About Lopstick Lodge and Cabins
In the late 1920’s, outdoors man and guide “Long Tom” Currier, built two cabins and opened for business as the Currier Camps, serving meals in the lodge and offering guide service. The Currier Camps are still listed as a landmark on many local maps.
Dick Eastman was next in line as proprietor. The camp served meals and hosted many outdoors lovers.
Stewart Young, for whom our road is named, was the next proprietor/guide to own the property. It is believed he is the one who named the lodge and cabins “Lakeview”. He also built and rebuilt the six cabins by the office.
Ed and Rhea Ponzek of Chicopee, MA were the next owners. They had “Lakeview” for a number of years. Ed was famous for his “Kook Book”, a collection of jokes and sayings he had heard over the years.
Nicky and Ron Clermont of “Nicky’s Country Kitchen” were the next owners. Nicky is still well known for her wonderful food and sticky buns! In 1985 Ron and Nicky sold to Dennis and Elaine McDermott of RI.
Dennis and Elaine changed the name to Lopstick and made many structural improvements. They opened the cabins in the winter to snowmobilers, installed an artesian well, updated the septics, deepened the pond, and built cabins Fish Tales and Bunk House. Then Memorial Day weekend in 1988, they won $3.7 million in the Tri-State Megabucks. They soon decided retirement was a better way of life! They were the last owners to serve meals here.
Melody and Chuck Sage owned the lodge for a brief time. Before owning the lodge, they owned what is now our “Guest House“.
In May of 1991, Tim and Lisa Savard began living the dream of making our home here in the Great North Woods of New Hampshire. In 1995, they added guide service for fly fishing and bird hunting, carrying on the tradition of the proprietor/guides.
In 1997 they added a Jacuzzi in the Guest House and bought the lodge’s first drift boat. In 1998 the fly shop was opened offering anglers a place to shop for tackle and get fishing advice. In 1999 Ski Doo snowmobiles rentals were added and Gray Jay renovated. In 2000 Whitetail got a face-lift in the spring and then in August, Morning View and Trails End were built. In May of 2001 the Kiley Cabin was added for summer vacationers and later purchased from the Kiley family in 2005. In 2001 due to a faulty foundation, the Guest House was torn down and rebuilt, opening again on 12/27/01. Three weeks later ‘Eastwind‘ on Perry Stream was added. In March of 2002, Moose was renovated. In October 2002, Lakeview opened it’s door to vacationers. For Christmas 2002, Starlight Cove hosted it’s first guests. In 2003, Riffles opened in May and in August, the old cabin six, aka Osprey, was leveled and a lovely one bedroom cabin with fireplace and Jacuzzi built in its place.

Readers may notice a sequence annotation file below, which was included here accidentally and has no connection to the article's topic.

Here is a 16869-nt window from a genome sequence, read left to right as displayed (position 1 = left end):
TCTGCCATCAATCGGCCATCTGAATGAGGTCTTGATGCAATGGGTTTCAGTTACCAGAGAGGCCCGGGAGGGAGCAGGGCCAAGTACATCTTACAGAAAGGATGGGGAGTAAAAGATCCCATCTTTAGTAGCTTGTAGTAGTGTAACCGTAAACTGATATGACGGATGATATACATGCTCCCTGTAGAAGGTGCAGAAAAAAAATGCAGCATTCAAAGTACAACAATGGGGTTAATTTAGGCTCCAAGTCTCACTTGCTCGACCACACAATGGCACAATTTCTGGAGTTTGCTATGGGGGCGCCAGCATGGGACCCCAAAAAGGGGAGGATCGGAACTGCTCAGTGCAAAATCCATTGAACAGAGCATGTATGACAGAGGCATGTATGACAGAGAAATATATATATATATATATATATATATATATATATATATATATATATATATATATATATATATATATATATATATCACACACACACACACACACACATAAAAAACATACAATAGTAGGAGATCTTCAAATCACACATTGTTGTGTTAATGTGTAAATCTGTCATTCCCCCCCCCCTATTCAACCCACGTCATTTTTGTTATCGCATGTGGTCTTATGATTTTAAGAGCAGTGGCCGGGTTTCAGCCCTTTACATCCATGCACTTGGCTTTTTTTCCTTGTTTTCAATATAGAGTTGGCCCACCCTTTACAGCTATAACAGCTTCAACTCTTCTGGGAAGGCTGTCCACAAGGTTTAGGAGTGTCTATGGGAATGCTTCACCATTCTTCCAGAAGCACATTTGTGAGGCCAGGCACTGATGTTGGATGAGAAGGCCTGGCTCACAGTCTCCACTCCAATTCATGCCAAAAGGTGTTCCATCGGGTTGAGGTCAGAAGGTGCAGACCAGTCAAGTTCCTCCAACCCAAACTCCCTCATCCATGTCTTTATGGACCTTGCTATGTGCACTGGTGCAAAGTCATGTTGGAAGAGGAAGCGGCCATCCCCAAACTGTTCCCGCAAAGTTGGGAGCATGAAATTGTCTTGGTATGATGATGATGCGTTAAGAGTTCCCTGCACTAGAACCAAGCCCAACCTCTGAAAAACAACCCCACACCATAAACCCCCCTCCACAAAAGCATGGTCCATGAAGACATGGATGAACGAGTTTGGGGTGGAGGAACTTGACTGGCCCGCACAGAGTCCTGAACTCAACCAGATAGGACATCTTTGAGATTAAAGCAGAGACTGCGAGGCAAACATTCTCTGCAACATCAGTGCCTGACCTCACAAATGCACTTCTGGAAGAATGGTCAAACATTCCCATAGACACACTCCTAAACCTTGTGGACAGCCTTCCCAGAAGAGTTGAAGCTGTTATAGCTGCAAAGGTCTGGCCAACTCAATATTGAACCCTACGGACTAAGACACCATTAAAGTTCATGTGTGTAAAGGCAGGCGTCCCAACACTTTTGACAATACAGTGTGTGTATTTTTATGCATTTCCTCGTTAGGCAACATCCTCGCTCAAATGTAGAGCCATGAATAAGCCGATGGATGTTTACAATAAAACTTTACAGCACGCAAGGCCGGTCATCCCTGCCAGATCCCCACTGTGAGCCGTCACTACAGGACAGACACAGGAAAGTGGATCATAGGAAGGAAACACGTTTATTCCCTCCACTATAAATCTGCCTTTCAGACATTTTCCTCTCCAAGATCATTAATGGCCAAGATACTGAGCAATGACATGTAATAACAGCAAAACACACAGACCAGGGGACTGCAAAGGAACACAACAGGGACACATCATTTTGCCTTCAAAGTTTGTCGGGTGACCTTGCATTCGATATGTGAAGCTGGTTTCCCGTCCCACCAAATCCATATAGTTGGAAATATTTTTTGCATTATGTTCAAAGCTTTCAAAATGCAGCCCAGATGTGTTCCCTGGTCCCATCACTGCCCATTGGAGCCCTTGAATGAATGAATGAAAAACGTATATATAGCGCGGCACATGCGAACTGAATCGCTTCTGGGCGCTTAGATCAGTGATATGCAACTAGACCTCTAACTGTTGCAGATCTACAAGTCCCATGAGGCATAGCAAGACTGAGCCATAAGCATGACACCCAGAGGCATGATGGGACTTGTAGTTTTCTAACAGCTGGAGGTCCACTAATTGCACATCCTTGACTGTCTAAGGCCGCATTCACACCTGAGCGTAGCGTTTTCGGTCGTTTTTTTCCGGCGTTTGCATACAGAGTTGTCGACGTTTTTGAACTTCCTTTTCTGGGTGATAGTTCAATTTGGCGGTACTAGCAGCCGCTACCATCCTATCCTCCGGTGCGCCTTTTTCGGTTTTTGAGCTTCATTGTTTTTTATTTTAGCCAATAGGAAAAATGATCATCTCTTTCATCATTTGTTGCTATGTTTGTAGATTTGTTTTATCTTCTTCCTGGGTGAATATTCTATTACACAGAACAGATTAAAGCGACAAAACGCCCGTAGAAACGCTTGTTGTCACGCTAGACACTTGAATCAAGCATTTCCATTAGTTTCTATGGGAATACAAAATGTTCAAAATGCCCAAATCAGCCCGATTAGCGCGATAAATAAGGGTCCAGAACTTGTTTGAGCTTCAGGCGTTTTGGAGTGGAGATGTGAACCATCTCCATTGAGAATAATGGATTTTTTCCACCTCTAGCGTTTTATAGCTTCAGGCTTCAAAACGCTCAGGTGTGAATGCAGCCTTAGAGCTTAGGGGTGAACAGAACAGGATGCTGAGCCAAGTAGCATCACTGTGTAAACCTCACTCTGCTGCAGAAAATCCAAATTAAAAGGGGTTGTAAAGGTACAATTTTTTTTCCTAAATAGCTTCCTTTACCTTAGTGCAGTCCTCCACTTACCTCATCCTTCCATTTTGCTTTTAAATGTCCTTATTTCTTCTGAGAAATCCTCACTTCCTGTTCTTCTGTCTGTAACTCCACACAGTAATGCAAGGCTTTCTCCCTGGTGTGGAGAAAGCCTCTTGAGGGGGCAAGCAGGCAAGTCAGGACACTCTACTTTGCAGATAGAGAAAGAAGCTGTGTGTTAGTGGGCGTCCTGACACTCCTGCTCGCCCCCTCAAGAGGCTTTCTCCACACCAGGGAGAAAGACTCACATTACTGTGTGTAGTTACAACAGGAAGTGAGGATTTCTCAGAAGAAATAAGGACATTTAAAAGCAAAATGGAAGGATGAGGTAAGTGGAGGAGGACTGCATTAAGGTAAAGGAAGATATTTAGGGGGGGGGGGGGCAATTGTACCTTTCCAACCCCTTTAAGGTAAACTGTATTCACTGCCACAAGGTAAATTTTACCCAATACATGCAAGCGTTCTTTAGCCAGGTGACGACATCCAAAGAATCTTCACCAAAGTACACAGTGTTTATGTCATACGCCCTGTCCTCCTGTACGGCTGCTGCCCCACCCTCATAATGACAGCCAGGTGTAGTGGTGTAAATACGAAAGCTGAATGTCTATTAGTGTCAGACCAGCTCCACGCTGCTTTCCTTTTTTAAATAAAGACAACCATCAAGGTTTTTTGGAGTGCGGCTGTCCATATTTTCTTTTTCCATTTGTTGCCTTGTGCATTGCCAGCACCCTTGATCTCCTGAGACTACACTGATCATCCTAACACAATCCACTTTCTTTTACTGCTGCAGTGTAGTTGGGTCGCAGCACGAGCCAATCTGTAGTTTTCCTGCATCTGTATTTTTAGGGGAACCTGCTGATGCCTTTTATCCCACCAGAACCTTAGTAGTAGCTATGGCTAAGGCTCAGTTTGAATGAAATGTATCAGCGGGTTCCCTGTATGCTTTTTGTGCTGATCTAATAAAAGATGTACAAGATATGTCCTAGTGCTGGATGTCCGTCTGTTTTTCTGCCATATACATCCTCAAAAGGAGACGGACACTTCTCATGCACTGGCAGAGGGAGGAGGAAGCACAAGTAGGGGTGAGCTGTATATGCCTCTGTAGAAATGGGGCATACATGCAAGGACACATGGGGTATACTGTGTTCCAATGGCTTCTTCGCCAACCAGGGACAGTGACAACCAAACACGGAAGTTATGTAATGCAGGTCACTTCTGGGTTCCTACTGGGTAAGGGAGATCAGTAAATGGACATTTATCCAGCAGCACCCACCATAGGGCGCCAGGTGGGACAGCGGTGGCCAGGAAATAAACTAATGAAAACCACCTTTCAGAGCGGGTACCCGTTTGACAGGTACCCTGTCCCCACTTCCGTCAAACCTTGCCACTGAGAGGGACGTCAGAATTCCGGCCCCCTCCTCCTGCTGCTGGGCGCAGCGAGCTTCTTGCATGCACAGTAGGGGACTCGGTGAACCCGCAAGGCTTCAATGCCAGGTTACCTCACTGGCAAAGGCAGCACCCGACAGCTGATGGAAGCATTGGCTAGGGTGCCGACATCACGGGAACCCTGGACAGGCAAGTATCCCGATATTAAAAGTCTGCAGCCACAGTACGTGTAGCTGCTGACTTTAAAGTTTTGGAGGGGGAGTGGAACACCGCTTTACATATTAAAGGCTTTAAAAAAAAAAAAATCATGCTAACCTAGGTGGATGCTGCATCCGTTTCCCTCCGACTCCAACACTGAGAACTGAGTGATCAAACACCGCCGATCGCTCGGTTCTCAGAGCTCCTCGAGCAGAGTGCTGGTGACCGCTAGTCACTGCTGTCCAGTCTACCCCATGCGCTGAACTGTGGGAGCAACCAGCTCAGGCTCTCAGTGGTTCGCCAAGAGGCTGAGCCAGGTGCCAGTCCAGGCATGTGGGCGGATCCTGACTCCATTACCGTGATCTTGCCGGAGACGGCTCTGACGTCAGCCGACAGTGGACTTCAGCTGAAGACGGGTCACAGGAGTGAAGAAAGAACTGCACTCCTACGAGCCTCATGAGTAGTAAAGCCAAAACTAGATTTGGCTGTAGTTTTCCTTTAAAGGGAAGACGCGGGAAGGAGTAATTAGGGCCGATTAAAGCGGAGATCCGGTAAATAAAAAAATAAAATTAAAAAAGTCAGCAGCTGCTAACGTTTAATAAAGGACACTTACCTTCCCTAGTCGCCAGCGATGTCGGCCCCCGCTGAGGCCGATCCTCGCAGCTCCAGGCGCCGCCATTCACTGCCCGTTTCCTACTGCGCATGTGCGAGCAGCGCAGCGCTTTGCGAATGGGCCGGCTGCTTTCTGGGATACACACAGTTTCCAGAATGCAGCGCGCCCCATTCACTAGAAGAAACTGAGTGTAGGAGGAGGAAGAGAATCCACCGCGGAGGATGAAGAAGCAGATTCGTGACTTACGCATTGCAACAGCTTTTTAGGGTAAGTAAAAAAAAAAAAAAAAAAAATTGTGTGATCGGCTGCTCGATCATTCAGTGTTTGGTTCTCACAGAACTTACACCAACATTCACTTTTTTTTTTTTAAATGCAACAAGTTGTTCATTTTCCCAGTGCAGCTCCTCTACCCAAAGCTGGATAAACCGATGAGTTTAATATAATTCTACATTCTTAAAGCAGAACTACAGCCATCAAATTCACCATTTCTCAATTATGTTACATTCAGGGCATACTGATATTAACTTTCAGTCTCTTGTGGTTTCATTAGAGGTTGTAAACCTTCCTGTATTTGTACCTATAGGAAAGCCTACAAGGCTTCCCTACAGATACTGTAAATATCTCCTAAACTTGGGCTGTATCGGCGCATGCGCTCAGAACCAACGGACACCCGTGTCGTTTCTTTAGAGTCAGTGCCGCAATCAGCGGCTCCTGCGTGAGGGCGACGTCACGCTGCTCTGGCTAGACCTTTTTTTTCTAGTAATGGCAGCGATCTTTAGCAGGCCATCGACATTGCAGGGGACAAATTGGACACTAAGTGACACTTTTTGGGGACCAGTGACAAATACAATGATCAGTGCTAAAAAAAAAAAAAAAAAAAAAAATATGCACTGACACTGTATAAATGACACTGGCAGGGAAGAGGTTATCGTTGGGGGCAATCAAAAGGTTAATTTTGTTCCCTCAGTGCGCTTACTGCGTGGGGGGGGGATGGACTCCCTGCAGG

In 2003, Magalloway Cabins was purchased. In the spring of 2004, the office and fly shop enlarged to accommodate expanding business. Later that fall, Hillside and Loon Call were added. In 2005 Lopstick welcomed RiverEdge and Overlook and renovated the Kiley Cabin making it open year round. In 2006, Edgewater and Otter Landing joined the line up. In 2007, The Camp joined the offering at Lopstick. 2008 was the year of log-siding on the Magalloway Cabins 1-6 along with all new doors and windows. In 2009 Deer Meadow began hosting guests and in June hosted the film crew of the movie Yellowbrickroad; shot in Pittsburg and surrounding towns. In 2010, six cabins at Metallak Shores became Lopstick cabins and in 2012 Lucky 7 was added.
In April of 2013, Roderick de Greef and family purchased Lopstick. Running the lodge in a similar fashion, the de Greef’s have great plans for future expansion! Lopstick acquired Powderhorn in late 2013 and began renting ATVs on the Powderhorn property on Back Lake in the spring of 2014. In 2015, Harry’s Cabin and the Savard Cabin were added to the offerings at Lopstick. Lopstick was again nominated for the Orvis Outfitter of the Year.
What is a Lopstick???
It’s a Canadian term for a fir tree denuded of the lower branches, and having the top ones cut to point the way in several directions.